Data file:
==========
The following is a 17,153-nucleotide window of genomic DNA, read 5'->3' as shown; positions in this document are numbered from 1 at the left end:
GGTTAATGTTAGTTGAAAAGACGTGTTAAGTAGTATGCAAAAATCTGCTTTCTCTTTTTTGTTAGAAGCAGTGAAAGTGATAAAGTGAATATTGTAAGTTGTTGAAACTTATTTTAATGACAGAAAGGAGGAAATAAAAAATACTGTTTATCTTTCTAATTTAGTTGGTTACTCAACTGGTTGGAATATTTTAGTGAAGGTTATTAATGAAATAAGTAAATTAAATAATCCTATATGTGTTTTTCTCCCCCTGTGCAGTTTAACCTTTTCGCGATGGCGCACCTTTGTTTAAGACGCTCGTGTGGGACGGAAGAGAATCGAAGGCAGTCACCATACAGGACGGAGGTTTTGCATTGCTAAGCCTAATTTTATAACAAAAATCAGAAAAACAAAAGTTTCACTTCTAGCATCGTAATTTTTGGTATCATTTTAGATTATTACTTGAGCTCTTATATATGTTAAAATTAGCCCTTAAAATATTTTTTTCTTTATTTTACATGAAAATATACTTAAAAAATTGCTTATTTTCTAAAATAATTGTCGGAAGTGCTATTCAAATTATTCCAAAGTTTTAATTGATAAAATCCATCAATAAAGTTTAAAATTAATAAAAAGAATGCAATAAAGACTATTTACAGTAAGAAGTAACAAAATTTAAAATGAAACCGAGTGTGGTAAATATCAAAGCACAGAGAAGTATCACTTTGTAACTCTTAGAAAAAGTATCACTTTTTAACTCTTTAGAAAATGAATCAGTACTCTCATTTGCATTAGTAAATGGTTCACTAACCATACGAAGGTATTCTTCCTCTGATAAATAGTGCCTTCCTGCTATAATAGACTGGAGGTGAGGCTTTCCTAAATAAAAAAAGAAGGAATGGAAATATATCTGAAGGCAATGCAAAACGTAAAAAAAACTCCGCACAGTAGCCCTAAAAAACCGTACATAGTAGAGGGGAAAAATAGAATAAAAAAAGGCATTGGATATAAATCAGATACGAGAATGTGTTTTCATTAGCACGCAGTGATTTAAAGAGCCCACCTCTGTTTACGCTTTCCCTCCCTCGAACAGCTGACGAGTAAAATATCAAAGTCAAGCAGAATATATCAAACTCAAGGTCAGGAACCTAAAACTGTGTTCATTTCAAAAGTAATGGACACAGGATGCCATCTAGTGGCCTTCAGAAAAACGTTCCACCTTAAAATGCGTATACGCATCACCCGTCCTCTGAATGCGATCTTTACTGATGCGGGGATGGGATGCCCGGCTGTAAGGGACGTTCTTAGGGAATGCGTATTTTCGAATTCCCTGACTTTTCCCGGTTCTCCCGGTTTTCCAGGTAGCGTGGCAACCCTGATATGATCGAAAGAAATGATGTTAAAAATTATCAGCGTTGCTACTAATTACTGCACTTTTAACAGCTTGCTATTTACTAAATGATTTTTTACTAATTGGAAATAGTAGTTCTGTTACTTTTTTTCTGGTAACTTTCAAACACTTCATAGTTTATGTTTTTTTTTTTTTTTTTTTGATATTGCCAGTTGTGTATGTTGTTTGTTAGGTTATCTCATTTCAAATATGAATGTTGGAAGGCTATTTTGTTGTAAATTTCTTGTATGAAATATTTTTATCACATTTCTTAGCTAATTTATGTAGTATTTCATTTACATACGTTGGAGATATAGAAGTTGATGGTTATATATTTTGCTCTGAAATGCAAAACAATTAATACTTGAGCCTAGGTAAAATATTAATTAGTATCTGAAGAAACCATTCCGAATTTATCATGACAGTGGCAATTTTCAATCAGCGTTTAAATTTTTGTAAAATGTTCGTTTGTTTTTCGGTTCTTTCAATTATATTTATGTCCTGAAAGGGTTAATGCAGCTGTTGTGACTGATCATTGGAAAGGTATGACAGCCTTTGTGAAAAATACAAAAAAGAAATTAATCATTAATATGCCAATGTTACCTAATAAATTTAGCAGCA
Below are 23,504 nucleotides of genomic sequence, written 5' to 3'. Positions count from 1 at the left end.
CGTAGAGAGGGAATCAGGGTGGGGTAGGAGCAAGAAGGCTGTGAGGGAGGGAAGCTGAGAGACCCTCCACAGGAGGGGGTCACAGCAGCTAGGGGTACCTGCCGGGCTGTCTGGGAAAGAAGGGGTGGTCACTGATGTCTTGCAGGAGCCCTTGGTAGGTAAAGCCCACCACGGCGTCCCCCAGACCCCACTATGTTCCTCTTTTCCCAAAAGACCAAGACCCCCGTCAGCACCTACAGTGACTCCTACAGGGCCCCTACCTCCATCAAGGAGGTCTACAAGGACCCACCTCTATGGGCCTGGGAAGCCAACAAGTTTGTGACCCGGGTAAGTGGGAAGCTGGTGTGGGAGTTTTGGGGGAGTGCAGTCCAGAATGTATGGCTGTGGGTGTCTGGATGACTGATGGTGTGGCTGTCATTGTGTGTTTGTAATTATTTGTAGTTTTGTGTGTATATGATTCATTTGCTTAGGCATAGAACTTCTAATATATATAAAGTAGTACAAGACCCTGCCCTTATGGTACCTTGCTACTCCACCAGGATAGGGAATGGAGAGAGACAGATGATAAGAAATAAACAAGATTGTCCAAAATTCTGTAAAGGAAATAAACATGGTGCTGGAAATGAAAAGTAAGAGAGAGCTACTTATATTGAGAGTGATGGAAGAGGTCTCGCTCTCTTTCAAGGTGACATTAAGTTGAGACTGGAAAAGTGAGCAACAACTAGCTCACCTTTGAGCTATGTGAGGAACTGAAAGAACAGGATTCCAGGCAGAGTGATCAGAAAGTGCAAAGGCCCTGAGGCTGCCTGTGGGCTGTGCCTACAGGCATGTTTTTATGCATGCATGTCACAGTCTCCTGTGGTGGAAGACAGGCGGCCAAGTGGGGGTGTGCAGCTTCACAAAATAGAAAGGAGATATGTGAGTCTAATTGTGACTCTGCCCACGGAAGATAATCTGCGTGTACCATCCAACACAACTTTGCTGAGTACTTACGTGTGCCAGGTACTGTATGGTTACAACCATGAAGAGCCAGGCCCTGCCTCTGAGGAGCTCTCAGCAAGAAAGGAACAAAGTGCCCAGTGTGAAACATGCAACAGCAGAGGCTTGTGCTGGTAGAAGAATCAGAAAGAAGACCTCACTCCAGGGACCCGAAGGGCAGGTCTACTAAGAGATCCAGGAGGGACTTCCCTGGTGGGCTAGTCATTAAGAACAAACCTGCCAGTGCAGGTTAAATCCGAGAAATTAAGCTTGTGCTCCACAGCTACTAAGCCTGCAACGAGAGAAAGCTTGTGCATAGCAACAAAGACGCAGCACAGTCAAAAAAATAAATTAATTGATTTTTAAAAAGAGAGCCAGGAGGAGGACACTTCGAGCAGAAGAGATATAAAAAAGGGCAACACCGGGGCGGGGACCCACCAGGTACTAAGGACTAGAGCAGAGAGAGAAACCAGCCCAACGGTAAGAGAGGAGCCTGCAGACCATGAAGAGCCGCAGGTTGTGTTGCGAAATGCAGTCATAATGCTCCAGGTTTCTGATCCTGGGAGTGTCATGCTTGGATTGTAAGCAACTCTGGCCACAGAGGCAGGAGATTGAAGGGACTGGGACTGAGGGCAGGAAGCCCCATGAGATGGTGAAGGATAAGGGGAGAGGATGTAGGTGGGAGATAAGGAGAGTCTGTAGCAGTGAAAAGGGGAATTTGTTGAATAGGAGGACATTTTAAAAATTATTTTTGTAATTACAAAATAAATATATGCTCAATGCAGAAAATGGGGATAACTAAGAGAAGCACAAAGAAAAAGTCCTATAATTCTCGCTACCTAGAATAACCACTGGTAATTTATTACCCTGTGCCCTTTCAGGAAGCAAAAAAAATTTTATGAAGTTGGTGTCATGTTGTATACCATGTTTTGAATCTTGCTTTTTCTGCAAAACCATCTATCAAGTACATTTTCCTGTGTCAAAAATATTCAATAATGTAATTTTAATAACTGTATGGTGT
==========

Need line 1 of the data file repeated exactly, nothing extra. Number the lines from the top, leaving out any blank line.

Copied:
The following is a 17,153-nucleotide window of genomic DNA, read 5'->3' as shown; positions in this document are numbered from 1 at the left end: